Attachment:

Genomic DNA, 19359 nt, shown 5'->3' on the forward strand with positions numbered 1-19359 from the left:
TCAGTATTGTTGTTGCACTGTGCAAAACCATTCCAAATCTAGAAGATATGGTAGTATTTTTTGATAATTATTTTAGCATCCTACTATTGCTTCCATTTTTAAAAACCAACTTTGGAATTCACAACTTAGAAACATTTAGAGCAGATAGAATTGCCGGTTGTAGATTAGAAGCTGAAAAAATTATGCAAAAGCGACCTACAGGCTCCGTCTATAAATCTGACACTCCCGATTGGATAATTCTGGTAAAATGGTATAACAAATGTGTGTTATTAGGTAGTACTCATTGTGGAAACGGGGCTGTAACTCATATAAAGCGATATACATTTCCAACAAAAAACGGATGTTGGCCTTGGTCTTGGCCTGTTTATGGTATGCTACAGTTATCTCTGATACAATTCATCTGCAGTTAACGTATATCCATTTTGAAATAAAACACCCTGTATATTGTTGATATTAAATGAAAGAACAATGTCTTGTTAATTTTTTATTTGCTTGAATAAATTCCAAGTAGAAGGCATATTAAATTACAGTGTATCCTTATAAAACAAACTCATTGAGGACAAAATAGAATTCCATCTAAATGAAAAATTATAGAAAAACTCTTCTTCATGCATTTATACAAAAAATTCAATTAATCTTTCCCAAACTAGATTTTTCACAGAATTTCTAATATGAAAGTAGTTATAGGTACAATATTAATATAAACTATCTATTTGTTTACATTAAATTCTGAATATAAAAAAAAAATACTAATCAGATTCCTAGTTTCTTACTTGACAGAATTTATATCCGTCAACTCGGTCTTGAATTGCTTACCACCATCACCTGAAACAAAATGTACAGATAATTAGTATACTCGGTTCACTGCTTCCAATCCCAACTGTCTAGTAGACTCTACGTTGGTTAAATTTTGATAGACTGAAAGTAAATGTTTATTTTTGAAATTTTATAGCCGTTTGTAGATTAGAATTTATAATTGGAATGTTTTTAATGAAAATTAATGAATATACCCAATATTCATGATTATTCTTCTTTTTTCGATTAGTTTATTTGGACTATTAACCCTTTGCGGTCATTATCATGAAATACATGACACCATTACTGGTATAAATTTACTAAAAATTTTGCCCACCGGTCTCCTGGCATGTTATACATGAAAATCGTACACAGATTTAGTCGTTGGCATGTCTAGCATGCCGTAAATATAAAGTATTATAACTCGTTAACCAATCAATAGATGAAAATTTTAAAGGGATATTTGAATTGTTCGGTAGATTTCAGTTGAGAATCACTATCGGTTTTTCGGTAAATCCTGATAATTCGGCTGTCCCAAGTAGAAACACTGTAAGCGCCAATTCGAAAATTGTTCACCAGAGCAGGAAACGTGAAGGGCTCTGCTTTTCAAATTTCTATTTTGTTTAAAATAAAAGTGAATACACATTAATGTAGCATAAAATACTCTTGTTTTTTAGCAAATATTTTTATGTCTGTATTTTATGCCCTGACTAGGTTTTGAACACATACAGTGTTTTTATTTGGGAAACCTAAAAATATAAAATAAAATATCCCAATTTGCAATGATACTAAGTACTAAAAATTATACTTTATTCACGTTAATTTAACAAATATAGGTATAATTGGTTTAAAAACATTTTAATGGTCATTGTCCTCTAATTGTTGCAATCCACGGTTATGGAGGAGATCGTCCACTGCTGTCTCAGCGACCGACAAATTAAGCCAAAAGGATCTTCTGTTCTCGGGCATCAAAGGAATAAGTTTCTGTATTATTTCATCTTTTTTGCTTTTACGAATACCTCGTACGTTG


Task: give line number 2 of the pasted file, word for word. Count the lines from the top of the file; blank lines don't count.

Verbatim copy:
TCAGTATTGTTGTTGCACTGTGCAAAACCATTCCAAATCTAGAAGATATGGTAGTATTTTTTGATAATTATTTTAGCATCCTACTATTGCTTCCATTTTTAAAAACCAACTTTGGAATTCACAACTTAGAAACATTTAGAGCAGATAGAATTGCCGGTTGTAGATTAGAAGCTGAAAAAATTATGCAAAAGCGACCTACAGGCTCCGTCTATAAATCTGACACTCCCGATTGGATAATTCTGGTAAAATGGTATAACAAATGTGTGTTATTAGGTAGTACTCATTGTGGAAACGGGGCTGTAACTCATATAAAGCGATATACATTTCCAACAAAAAACGGATGTTGGCCTTGGTCTTGGCCTGTTTATGGTATGCTACAGTTATCTCTGATACAATTCATCTGCAGTTAACGTATATCCATTTTGAAATAAAACACCCTGTATATTGTTGATATTAAATGAAAGAACAATGTCTTGTTAATTTTTTATTTGCTTGAATAAATTCCAAGTAGAAGGCATATTAAATTACAGTGTATCCTTATAAAACAAACTCATTGAGGACAAAATAGAATTCCATCTAAATGAAAAATTATAGAAAAACTCTTCTTCATGCATTTATACAAAAAATTCAATTAATCTTTCCCAAACTAGATTTTTCACAGAATTTCTAATATGAAAGTAGTTATAGGTACAATATTAATATAAACTATCTATTTGTTTACATTAAATTCTGAATATAAAAAAAAAATACTAATCAGATTCCTAGTTTCTTACTTGACAGAATTTATATCCGTCAACTCGGTCTTGAATTGCTTACCACCATCACCTGAAACAAAATGTACAGATAATTAGTATACTCGGTTCACTGCTTCCAATCCCAACTGTCTAGTAGACTCTACGTTGGTTAAATTTTGATAGACTGAAAGTAAATGTTTATTTTTGAAATTTTATAGCCGTTTGTAGATTAGAATTTATAATTGGAATGTTTTTAATGAAAATTAATGAATATACCCAATATTCATGATTATTCTTCTTTTTTCGATTAGTTTATTTGGACTATTAACCCTTTGCGGTCATTATCATGAAATACATGACACCATTACTGGTATAAATTTACTAAAAATTTTGCCCACCGGTCTCCTGGCATGTTATACATGAAAATCGTACACAGATTTAGTCGTTGGCATGTCTAGCATGCCGTAAATATAAAGTATTATAACTCGTTAACCAATCAATAGATGAAAATTTTAAAGGGATATTTGAATTGTTCGGTAGATTTCAGTTGAGAATCACTATCGGTTTTTCGGTAAATCCTGATAATTCGGCTGTCCCAAGTAGAAACACTGTAAGCGCCAATTCGAAAATTGTTCACCAGAGCAGGAAACGTGAAGGGCTCTGCTTTTCAAATTTCTATTTTGTTTAAAATAAAAGTGAATACACATTAATGTAGCATAAAATACTCTTGTTTTTTAGCAAATATTTTTATGTCTGTATTTTATGCCCTGACTAGGTTTTGAACACATACAGTGTTTTTATTTGGGAAACCTAAAAATATAAAATAAAATATCCCAATTTGCAATGATACTAAGTACTAAAAATTATACTTTATTCACGTTAATTTAACAAATATAGGTATAATTGGTTTAAAAACATTTTAATGGTCATTGTCCTCTAATTGTTGCAATCCACGGTTATGGAGGAGATCGTCCACTGCTGTCTCAGCGACCGACAAATTAAGCCAAAAGGATCTTCTGTTCTCGGGCATCAAAGGAATAAGTTTCTGTATTATTTCATCTTTTTTGCTTTTACGAATACCTCGTACGTTG